Car Sound Staging and Acoustics
The Stage is Set
Many people are convinced that buying high quality car audio equipment will automatically guarantee them a top notch sounding system. Fact of the matter is, there are many factors to take into consideration when installing aftermarket sound components in your vehicle. Sound staging is one of the most important aspects in that it can make the difference between a good system and a great one. The basic concept of sound staging can be best described as trying to recreate a stereo recording as a live performance. Think of the basic format of a band: You have a singer, one or two guitarist, a bassist and a drummer. Someone who has proper sound staging should be able to listen to the recording and hear the singer in the center, the guitarist on the left, the bassist on the right, and the drummer behind the singer.
The placement of a vehicle’s speakers can drastically affect its sound staging. Common vehicles usually only have a standard 4 speaker system. This can often result in poor sound staging creating a very artificial sound. However, this can be improved by adding speakers such as the Infinity Reference 6032cf. The Unipivot feature allows the tweeter to be pointed at the listeners location even when the speaker is mounted off axis. Passionate audiophiles will go above and beyond to ensure that their speakers are in locations that will provide optimum performance. This might include modifying door panels or building custom kick panels to accommodate midbass drivers and tweeters. Some may create mounting devices which allow them to raise the speaker above the dash for improved imaging and staging. Installers might achieve better sound staging by adding additional speakers to the equation in locations such as pillars or under seats.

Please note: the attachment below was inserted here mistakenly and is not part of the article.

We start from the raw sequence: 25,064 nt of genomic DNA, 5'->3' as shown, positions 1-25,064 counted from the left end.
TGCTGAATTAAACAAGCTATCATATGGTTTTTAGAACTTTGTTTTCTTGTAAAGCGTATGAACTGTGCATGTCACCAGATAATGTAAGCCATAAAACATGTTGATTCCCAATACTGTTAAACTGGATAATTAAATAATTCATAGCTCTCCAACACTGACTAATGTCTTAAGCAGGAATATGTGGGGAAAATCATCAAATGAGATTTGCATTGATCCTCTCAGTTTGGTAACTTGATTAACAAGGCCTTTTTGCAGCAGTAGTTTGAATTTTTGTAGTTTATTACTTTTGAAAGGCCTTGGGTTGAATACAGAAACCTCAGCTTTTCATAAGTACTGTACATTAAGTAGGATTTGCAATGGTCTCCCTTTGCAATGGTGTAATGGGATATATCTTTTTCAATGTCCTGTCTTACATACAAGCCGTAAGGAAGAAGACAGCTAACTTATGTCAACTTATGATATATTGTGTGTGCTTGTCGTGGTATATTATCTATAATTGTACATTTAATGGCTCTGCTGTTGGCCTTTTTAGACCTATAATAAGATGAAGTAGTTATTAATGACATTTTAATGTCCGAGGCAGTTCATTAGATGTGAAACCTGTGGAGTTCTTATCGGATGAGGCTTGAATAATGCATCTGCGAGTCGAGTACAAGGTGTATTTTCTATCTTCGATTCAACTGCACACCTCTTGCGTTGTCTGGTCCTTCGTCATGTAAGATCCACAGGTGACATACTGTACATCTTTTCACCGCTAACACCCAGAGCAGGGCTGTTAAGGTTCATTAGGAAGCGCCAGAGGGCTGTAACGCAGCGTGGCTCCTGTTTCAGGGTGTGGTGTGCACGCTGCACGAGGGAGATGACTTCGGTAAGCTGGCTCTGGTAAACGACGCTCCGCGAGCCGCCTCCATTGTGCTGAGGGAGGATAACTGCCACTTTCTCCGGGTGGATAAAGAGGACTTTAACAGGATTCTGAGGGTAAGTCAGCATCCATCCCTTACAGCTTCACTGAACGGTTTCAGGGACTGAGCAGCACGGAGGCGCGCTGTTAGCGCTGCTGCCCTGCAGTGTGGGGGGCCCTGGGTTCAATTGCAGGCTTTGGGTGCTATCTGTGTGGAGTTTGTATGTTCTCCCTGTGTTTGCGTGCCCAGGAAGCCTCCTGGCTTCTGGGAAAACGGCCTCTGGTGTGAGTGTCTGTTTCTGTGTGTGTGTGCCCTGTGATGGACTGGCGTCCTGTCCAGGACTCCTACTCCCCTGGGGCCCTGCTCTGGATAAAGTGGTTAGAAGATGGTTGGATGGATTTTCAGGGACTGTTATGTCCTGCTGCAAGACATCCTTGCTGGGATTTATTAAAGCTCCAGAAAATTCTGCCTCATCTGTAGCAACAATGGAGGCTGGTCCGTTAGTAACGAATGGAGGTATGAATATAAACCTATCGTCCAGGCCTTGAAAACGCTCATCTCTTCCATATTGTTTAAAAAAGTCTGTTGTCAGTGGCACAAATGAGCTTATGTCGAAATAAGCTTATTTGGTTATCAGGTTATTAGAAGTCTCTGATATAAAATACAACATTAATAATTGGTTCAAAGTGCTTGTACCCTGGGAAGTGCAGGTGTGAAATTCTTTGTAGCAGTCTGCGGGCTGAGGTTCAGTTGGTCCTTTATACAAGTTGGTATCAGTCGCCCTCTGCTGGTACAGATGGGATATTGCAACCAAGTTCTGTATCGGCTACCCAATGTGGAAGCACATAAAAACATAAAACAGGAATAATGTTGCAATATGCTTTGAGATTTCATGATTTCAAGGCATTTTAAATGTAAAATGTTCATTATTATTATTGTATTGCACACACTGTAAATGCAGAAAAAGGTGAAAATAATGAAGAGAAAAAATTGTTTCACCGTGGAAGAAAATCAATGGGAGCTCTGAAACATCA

A vehicle’s interior characteristics can help determine sound staging as well. Different surfaces will have various responses to sound waves depending on how they absorb or reflect them. For instance, a surface such as glass will be reflective and cause sound waves to bounce around. A surface such as upholstery will cause sound wave to be absorbed. This can greatly affect how your speakers and subwoofers reproduce music. For example, if you were to put identical sound systems in a Rolls Royce and a Toyota Corolla, they would sound very different. Adding a digital sound processor such as the JBL MS-8 can improve staging significantly with its automatic time correction feature, allowing the sound from each speaker to reach the listener simultaneously. Audiophiles will often apply sound dampening material to door panels and trunks in order to control interior surfaces and reduce unwanted vibrations.
Let’s be honest, there is no perfect sound system, but understanding how to take advantage of every small detail can mean a world of difference.